We can judge the progress of our ability to harness scientific achievement simply by looking at a robot and asking this question: Exactly how much is this machine like a human? Or as Matt Mason, head of the Robotics Institute at Carnegie Mellon University, says, "In studying robotics we're really just studying ourselves." To take a measure of our progress, Discover offers a look in that mirror as we analyze the 25 greatest stepping-stones in robotics, points in time where science fiction meshes with science fact.

1956: Robby the Robot The term robot comes from Karel Capek's 1920 play R.U.R. (Rossum's Universal Robots). Robot is derived from the Czech word robota, meaning "forced labor," but it didn't creep into common usage until 1956, when MGM released the film Forbidden Planet, featuring Robby the Robot. So complicated was his design that engineers spent two months thermoforming plastics into shapes previously thought impossible. They then added 2,600 feet of electrical wiring to make Robby's parts whirl and blink. Because MGM spent $1.9 million on the film, a blockbuster budget then, Robby became the iconic face of a burgeoning field. He even earned a spot as an inductee in Carnegie Mellon's Robot Hall of Fame.

In 1956 inventors Joe Engelberger and George Devol met to discuss the writings of Isaac Asimov. Their desire to realize his futuristic vision led to a five-year-long collaboration that spawned Unimation, the world's first robotics company, and Unimate, the world's first industrial robot. Capable of following step-by-step instructions, the jointed, telescopic, 4,000-pound hydraulic arm was introduced at the General Motors plant in Ewing, New Jersey, where it sequenced and stacked pieces of die-cast metal. Before long its repertoire had expanded to dangerous work, such as welding. Robotic arms have since become so ubiquitous that Engelberger is often called the father of robotics. The original Unimate is housed at the Smithsonian Institution in Washington, D.C.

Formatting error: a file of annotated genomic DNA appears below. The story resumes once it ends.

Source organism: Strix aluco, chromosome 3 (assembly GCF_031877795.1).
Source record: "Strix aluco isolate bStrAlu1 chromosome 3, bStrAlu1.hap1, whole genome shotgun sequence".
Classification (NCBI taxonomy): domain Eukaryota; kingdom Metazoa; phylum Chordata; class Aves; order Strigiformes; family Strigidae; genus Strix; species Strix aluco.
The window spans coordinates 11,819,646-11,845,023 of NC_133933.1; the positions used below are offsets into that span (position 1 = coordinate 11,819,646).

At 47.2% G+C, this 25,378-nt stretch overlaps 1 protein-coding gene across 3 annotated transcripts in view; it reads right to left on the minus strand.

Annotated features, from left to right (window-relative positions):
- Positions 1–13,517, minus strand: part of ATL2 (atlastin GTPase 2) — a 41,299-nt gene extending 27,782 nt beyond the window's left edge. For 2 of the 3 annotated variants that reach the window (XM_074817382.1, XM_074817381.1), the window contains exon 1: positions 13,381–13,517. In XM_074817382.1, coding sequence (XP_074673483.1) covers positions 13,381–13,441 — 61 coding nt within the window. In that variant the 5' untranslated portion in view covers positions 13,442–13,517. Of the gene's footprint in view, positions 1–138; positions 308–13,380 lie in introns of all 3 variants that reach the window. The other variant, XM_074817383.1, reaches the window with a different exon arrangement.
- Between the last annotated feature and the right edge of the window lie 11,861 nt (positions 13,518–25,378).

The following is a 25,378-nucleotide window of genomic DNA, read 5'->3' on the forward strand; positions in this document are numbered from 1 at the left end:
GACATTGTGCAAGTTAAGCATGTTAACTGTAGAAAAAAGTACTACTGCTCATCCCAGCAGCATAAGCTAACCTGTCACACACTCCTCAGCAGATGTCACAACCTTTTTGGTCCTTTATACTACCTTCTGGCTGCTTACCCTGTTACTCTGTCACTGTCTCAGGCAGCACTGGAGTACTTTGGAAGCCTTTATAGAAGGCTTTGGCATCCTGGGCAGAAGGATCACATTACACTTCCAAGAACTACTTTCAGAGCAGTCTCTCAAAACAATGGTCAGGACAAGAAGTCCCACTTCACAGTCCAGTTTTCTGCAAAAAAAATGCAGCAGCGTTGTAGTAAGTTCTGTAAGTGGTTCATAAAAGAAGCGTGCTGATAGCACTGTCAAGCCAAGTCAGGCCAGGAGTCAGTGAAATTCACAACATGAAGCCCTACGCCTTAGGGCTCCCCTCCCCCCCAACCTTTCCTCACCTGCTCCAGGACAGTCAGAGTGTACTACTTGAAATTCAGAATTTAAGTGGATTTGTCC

1966: Shakey Developed by the Stanford Research Institute, Shakey was the first mobile robot to plot its own path. Armed with a television camera, a triangulating range finder, and a series of bump sensors—all connected to computers via radio and video links—Shakey was built to navigate controlled indoor environments. Although Shakey moved at a snail's pace, its skills were amazing for the time, recalls Greg Brown, vice president of operations and technology at the Tech Museum of Innovation in San Jose, California.

1966: Stanford Cart Robotics pioneer Hans Moravec, now at Carnegie Mellon University, designed the Stanford Cart as a model for a remote-controlled moon rover. Like Shakey, it was supposed to maneuver on its own, but the Cart whisked along at one meter every 15 minutes, four times faster than Shakey.

1968: HAL 9000 Stanley Kubrick's movie 2001: A Space Odyssey offered a disturbing vision of artificial intelligence in HAL, a computer that could understand speech, read lips, play chess, pilot a spaceship, and kill off astronauts as if it were swatting flies. Of course, HAL was neither real nor a robot, but as Rodney Brooks, head of the artificial intelligence laboratory at MIT and the creator of a number of machines on this list, said, "HAL inspired me and inspired most everyone else I knew as well."